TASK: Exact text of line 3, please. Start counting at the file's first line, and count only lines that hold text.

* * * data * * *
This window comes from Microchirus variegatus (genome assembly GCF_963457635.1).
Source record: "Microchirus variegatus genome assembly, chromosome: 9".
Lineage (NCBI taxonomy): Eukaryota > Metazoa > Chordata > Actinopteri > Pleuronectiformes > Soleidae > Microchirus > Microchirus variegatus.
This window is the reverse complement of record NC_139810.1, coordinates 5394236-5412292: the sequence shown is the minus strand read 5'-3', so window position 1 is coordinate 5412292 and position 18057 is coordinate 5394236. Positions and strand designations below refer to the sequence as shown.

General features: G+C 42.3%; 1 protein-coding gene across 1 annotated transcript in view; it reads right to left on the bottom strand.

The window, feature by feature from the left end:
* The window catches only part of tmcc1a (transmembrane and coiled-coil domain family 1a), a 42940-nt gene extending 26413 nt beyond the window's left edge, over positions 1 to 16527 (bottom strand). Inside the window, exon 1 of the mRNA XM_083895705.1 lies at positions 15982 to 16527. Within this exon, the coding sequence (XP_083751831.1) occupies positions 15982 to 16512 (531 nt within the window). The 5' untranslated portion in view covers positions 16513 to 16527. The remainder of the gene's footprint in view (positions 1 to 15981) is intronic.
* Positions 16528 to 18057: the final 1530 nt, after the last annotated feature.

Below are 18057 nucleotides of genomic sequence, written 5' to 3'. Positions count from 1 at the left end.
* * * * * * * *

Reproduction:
Lineage (NCBI taxonomy): Eukaryota > Metazoa > Chordata > Actinopteri > Pleuronectiformes > Soleidae > Microchirus > Microchirus variegatus.